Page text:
Stop Subsidizing Credit Card Users


It is a question of fairness. People who use a product or service should be the ones who pay for it, not those who don't. The popularity of credit cards is in part due to the fact that part of the cost is paid by people who don't use them. The late U.S. senator William Proxmire explained it in a Senate hearing way back in 1984: 

...(W)hen you or I buy something with a credit card we get a bill at the end of the month and then we have another 30 days before we are hit with a finance charge. During this time, we have the use of the money. It is like an interest-free loan...But it isn't really free. Someone must pay for this credit. Initially, the merchant pays in the form of a merchant discount. When he sends our sales slip to the credit card company, he only gets back an average of 97 cents on the dollar. But most merchants operate on a very thin margin and few can afford to absorb the 3-percent charge. So what do they do? They increase their prices to cover their costs. Thus, everyone, cash customers as well as credit card customers, wind up paying...If practically everyone used credit cards, this wouldn't be so bad. But many people can't qualify for credit cards or don't want to use them. So what we have is a system where the poor subsidize the rich to the tune of $6 billion a year. This is the cost of the merchant discount reflected in retail prices.

That $6 billion was in 1984. In 2007, the U.S. credit card industry took in $42 billion in interchange fees (source).

An 8/14/06 article in the Lansing State Journal said that credit card use costs the average family $270 a year - whether they use them or not.

The solution is simple. Prohibit the card company from charging the merchant for any of the transaction cost. Require them instead to add the full cost to the cardholder’s bill. One “merchant” is already adding the fee to the purchase. The IRS allows taxpayers to pay with a credit card, but it charges 2.49% fee, according to a 3/14/05 article by Kathy Chu of the Associated Press: 

The fee – typically 2.49 percent of federal taxes, or about $88 on the average balance due of $3,523 – has been in place since the Internal Revenue Service first accepted tax payments by credit card in 1999.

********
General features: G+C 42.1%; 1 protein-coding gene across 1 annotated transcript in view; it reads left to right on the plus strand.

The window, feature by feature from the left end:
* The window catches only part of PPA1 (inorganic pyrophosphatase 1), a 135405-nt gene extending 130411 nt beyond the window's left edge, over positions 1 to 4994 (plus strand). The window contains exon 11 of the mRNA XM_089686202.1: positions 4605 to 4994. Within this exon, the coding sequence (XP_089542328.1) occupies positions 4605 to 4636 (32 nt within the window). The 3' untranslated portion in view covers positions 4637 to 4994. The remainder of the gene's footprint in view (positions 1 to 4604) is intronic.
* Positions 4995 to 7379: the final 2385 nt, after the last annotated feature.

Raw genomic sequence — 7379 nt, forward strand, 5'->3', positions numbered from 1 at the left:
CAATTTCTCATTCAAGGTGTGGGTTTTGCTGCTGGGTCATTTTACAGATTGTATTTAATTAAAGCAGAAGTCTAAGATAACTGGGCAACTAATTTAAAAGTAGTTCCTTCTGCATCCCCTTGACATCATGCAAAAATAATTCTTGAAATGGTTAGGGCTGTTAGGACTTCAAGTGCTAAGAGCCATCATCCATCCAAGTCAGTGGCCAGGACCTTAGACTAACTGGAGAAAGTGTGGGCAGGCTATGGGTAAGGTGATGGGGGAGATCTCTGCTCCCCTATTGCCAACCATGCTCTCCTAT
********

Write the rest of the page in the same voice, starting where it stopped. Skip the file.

Thankfully, the IRS chooses not to pass on the cost of paying by credit card to other taxpayers.

I use a credit card and it doesn’t cost me anything because I pay off my bill each month. I charge about $1000 a month on my card. With a 3% transaction fee, I’d have to start shelling out $30 a month to pay for my credit card use. I wouldn’t like it at all, and I’d either curtail my use of the card or shop for a card with lower transaction costs.  

I think what would happen is that credit card companies would scramble to find ways to reduce fees. One way would be give cardholders a discount if they pay off their balances more quickly and frequently, not just once a month. That would shorten the period of the “loan”.

Here’s how I imagine my future credit card bill will look. It will list each transaction along with the transaction date, as it does now. The total amount due will be the sum of the following: 

  • the purchase amounts

  • the transaction processing charge, which is the number of purchases multiplied by a per-transaction fee, for example, $1

  • the interest charge, which is the total of the amounts calculated for each transaction from date of the purchase to the date of the bill

In addition to the total amount due on the billing date, the bill will show how much interest will be added for each additional day the bill goes unpaid.

A side benefit from requiring credit card holders to pay their own fees might be that it encourages them to pay off their balances sooner. That would make more money available for other loans, causing interest rates to drop.

Another benefit would be that stores would no longer need to issue their own credit cards to avoid the cost of the national cards. It would eliminate that expense for the stores and reduce the number of cards consumers have to carry around.